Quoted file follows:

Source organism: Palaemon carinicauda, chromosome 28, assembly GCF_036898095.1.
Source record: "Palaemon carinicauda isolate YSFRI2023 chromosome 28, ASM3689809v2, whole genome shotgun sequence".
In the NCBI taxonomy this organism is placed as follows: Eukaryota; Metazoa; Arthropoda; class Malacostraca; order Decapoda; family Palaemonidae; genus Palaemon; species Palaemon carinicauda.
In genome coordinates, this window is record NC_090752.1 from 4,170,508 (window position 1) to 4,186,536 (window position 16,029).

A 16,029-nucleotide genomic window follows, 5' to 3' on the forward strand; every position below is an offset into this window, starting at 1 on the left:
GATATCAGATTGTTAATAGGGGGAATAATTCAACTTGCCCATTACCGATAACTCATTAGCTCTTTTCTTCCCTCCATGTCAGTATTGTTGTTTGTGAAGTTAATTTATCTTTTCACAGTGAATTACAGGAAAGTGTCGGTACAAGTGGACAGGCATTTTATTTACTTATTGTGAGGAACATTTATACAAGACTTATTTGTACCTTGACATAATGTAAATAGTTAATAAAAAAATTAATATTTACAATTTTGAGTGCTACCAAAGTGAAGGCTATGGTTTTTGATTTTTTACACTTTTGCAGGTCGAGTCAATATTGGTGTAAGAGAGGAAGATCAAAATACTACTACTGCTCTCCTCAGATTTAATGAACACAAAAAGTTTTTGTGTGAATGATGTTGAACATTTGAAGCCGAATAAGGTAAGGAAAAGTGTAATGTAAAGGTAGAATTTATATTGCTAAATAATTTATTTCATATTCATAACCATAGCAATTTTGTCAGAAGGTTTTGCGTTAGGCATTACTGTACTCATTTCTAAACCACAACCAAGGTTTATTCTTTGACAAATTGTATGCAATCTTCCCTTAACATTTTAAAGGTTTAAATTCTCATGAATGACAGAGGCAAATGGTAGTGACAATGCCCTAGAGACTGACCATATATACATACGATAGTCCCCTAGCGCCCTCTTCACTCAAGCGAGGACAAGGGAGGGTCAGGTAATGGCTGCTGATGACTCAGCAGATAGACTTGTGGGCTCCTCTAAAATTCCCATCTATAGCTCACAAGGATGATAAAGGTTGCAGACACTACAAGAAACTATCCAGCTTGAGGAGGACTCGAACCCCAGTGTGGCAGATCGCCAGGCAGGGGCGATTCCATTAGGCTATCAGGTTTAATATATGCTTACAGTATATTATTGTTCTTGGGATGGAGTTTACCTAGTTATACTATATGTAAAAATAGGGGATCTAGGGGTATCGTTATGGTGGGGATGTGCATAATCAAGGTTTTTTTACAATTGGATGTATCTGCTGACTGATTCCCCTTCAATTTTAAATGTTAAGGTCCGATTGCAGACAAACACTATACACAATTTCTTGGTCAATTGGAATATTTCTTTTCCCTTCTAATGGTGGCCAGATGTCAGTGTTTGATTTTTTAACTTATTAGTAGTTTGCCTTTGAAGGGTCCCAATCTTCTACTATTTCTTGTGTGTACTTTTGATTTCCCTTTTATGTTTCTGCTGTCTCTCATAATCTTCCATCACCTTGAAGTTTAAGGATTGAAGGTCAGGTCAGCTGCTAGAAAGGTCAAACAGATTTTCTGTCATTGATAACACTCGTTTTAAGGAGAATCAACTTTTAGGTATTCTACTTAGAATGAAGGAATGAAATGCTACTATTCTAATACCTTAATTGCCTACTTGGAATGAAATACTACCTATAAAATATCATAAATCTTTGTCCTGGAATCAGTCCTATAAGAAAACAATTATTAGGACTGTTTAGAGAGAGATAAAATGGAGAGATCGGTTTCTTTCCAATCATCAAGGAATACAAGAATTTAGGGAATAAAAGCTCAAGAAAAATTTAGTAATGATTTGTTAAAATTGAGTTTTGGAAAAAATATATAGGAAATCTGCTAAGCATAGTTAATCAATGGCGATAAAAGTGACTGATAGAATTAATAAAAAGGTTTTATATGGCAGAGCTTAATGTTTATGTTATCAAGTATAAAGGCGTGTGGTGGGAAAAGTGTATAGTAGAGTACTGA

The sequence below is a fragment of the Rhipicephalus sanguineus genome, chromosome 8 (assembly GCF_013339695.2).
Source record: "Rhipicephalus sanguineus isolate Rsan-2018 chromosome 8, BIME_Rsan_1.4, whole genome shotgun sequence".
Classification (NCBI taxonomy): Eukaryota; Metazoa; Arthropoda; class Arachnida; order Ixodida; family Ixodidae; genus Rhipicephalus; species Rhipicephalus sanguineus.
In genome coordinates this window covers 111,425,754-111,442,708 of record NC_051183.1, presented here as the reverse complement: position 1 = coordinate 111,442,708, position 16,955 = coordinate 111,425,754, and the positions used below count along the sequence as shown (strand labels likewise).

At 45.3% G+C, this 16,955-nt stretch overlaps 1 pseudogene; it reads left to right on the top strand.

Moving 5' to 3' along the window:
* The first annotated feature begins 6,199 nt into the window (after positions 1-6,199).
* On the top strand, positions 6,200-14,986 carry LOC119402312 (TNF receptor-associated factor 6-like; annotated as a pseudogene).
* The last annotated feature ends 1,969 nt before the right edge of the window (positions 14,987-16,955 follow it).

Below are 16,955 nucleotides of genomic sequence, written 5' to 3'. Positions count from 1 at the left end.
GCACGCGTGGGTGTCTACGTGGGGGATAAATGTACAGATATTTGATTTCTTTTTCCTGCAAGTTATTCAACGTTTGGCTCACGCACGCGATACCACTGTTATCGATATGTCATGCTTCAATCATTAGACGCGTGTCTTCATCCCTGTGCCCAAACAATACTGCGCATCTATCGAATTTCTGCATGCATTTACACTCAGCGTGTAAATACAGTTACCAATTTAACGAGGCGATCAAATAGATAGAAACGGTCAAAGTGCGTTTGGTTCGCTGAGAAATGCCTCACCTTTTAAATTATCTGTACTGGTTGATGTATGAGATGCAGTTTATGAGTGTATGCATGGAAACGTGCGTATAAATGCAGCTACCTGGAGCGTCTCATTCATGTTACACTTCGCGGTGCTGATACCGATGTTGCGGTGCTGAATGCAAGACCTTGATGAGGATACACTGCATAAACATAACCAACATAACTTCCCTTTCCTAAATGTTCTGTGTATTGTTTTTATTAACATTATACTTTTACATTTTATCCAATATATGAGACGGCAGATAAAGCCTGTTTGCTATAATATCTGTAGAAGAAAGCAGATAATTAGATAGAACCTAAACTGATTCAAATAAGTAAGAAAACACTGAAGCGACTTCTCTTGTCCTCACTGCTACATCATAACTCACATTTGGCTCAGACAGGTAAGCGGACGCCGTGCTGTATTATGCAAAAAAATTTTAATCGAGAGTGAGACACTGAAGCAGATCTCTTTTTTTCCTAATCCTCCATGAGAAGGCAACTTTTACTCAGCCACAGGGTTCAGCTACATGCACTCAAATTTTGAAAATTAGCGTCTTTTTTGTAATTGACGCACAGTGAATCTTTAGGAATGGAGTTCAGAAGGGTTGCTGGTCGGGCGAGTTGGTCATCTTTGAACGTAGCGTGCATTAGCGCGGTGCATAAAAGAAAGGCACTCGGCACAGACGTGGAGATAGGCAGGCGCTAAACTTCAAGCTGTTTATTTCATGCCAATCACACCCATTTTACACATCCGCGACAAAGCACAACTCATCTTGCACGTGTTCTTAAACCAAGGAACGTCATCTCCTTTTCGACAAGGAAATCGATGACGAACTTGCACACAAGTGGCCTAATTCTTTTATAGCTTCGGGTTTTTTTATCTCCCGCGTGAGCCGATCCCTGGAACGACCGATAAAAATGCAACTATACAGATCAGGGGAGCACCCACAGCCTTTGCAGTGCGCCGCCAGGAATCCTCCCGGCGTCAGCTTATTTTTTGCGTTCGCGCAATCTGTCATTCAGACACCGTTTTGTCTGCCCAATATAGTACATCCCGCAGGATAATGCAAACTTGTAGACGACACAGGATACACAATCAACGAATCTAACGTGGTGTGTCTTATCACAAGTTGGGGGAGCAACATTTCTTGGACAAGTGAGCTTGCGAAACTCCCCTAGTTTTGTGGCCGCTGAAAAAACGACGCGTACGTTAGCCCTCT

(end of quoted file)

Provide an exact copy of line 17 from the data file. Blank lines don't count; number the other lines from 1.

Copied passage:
GCACGCGTGGGTGTCTACGTGGGGGATAAATGTACAGATATTTGATTTCTTTTTCCTGCAAGTTATTCAACGTTTGGCTCACGCACGCGATACCACTGTTATCGATATGTCATGCTTCAATCATTAGACGCGTGTCTTCATCCCTGTGCCCAAACAATACTGCGCATCTATCGAATTTCTGCATGCATTTACACTCAGCGTGTAAATACAGTTACCAATTTAACGAGGCGATCAAATAGATAGAAACGGTCAAAGTGCGTTTGGTTCGCTGAGAAATGCCTCACCTTTTAAATTATCTGTACTGGTTGATGTATGAGATGCAGTTTATGAGTGTATGCATGGAAACGTGCGTATAAATGCAGCTACCTGGAGCGTCTCATTCATGTTACACTTCGCGGTGCTGATACCGATGTTGCGGTGCTGAATGCAAGACCTTGATGAGGATACACTGCATAAACATAACCAACATAACTTCCCTTTCCTAAATGTTCTGTGTATTGTTTTTATTAACATTATACTTTTACATTTTATCCAATATATGAGACGGCAGATAAAGCCTGTTTGCTATAATATCTGTAGAAGAAAGCAGATAATTAGATAGAACCTAAACTGATTCAAATAAGTAAGAAAACACTGAAGCGACTTCTCTTGTCCTCACTGCTACATCATAACTCACATTTGGCTCAGACAGGTAAGCGGACGCCGTGCTGTATTATGCAAAAAAATTTTAATCGAGAGTGAGACACTGAAGCAGATCTCTTTTTTTCCTAATCCTCCATGAGAAGGCAACTTTTACTCAGCCACAGGGTTCAGCTACATGCACTCAAATTTTGAAAATTAGCGTCTTTTTTGTAATTGACGCACAGTGAATCTTTAGGAATGGAGTTCAGAAGGGTTGCTGGTCGGGCGAGTTGGTCATCTTTGAACGTAGCGTGCATTAGCGCGGTGCATAAAAGAAAGGCACTCGGCACAGACGTGGAGATAGGCAGGCGCTAAACTTCAAGCTGTTTATTTCATGCCAATCACACCCATTTTACACATCCGCGACAAAGCACAACTCATCTTGCACGTGTTCTTAAACCAAGGAACGTCATCTCCTTTTCGACAAGGAAATCGATGACGAACTTGCACACAAGTGGCCTAATTCTTTTATAGCTTCGGGTTTTTTTATCTCCCGCGTGAGCCGATCCCTGGAACGACCGATAAAAATGCAACTATACAGATCAGGGGAGCACCCACAGCCTTTGCAGTGCGCCGCCAGGAATCCTCCCGGCGTCAGCTTATTTTTTGCGTTCGCGCAATCTGTCATTCAGACACCGTTTTGTCTGCCCAATATAGTACATCCCGCAGGATAATGCAAACTTGTAGACGACACAGGATACACAATCAACGAATCTAACGTGGTGTGTCTTATCACAAGTTGGGGGAGCAACATTTCTTGGACAAGTGAGCTTGCGAAACTCCCCTAGTTTTGTGGCCGCTGAAAAAACGACGCGTACGTTAGCCCTCT